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Notice: As of Scala 2.11, NotNull is deprecated.

As far as I understand, if you want a reference type to be non-nullable you have to mixin the magic NotNull trait, and the compiler will automatically prevent you from putting null-able values in it. See this mailing-list thread for instance.

What lacking is, a decent library support for non-nullable types. If I would like to write a package that don't need to interface java code directly, and I want to prevent all types in this package from using null by default, I have no choice but to redefine all builting variables like so

//can't actually do that, but just to give the general idea
class NString extends String with NotNull
class NMap[X,Y] extends Map[X,Y] with NotNull
...

I expect scala to have (as a compiler plugin, or library) option for me to write

import collections.notnull._

in order to easily disallow null usage in a specific scala file.

Is there an option to easily force many usefull types in the standard library to be not-nullable?

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1  
You can extend String? I thought it was marked final. –  Mitch Blevins Oct 8 '09 at 20:08
    
Actually you can't. Good point. Need to define NString with implicit conversion to string I guess. –  Elazar Leibovich Oct 8 '09 at 21:02
1  
I guess you look for something like org.jetbrains.annotations.NotNull – and I miss that as well. –  Martin Feb 16 '13 at 18:31
    
checkout the solution proposed in this answer –  Mortimer Sep 4 '13 at 11:42

2 Answers 2

up vote 7 down vote accepted

I don't really know what the deal is with NotNull, but I get the impression that Scala hasn't fully worked out how it wants to deal with NotNull/Nullable concepts. My own policy is to never use null in Scala, and if you call a Java API that may return null, immediately convert it to an Option.

This utility method is my best friend:

def ?[A <: AnyRef](nullable: A): Option[A] = if (nullable eq null) None else Some(nullable)

Then you do stuff like this:

val foo: Option[Foo] = ?(getFooFromJavaAPIThatMightReturnNull())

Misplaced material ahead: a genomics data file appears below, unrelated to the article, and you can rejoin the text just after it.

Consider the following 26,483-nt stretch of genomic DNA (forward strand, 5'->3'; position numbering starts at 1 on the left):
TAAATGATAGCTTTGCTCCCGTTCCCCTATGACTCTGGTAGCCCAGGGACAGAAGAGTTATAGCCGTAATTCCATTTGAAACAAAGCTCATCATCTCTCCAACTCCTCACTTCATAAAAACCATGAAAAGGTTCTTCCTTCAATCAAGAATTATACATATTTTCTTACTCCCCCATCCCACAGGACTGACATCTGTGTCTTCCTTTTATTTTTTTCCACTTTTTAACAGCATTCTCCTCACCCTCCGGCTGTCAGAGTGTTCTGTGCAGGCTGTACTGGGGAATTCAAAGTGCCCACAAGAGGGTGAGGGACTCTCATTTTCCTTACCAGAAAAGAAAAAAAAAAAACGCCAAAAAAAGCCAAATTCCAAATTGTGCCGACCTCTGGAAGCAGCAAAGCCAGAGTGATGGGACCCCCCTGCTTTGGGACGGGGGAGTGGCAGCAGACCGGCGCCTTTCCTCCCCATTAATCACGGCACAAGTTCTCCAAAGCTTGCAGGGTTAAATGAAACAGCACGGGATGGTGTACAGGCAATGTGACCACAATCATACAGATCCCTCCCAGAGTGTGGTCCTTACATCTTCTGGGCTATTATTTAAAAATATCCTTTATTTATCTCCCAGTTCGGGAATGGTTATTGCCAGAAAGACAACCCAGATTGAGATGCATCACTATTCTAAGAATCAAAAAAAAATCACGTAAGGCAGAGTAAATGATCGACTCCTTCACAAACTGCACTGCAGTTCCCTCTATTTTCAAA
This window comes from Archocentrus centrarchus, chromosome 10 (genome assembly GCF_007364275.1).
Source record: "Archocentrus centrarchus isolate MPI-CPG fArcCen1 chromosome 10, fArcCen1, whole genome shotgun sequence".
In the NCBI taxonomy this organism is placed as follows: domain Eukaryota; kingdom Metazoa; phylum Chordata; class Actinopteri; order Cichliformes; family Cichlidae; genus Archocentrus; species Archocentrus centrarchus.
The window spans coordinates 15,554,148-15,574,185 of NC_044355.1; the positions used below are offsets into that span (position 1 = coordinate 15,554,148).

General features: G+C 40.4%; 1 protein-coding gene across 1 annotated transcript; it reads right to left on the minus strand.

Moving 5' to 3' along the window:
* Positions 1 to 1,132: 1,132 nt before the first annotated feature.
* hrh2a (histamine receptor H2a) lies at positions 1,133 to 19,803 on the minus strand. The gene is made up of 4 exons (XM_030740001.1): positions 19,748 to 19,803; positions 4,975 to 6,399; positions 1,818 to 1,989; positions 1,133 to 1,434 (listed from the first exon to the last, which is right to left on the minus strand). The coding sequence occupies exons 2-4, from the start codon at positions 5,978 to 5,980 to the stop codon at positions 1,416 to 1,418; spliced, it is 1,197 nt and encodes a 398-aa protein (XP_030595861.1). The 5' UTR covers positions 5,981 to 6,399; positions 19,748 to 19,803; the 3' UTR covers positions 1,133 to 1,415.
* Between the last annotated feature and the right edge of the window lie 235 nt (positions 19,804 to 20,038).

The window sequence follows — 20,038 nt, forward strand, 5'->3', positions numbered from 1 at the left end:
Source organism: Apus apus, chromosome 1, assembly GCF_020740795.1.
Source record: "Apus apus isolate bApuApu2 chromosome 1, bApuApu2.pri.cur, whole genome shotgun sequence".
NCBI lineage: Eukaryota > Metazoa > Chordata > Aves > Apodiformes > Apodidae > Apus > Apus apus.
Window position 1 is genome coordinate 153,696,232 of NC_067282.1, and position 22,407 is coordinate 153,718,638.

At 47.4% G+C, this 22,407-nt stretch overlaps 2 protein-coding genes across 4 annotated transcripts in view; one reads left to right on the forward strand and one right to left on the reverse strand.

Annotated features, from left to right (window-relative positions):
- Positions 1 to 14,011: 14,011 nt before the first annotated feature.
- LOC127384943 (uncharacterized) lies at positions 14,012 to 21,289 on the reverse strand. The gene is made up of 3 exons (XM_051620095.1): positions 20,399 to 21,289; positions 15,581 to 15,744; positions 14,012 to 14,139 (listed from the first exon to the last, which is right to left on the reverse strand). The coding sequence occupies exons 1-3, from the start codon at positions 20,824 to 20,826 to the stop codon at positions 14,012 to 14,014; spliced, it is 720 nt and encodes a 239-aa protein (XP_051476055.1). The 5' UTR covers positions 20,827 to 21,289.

I find this far simplier than trying to track what may or may not be null.

So I didn't answer your question at all, but I pass this on in case it's useful...

Update: more recent Scala versions now support this in the standard API:

val foo: Option[Foo] = Option(getFooFromJavaAPIThatMightReturnNull())
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1  
The problem with your approach is, that the type system doesn't force me not to use null. So I can forget a Java API call, and have a null sneaking into my code without noticing. If OTOH all types are NotNullable, the compiler would shout if you did val x:String with NotNullable = javaapithatmightreturnNull(). –  Elazar Leibovich Nov 6 '09 at 5:37
4  
Option.apply does the same things as your ? function. –  schmmd May 22 '12 at 17:38
    
Indeed, but this was written before Option.apply existed. –  Lachlan Jun 11 '12 at 23:41
2  
Using Option is the generally accepted method to deal with functions that might return nothing, but it still means that you have to deal with cases where foo returns None and change the code that calls foo to match or map on the Option. If you know that foo will really never return null, then this complicates your code for nothing. The use of a simple tag Foo with NotNull gives you the semantic that the compiler needs for running extra checks without asking you to change anything in the calling code. See a solution in this answer. –  Mortimer Sep 4 '13 at 11:44

Just in case anyone stumbles upon this, the NotNull trait has been deprecated as of Scala 2.11 - http://www.scala-lang.org/files/archive/nightly/docs/library/index.html#scala.NotNull

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i think you should make this a question comment –  sam boosalis Mar 25 at 22:09

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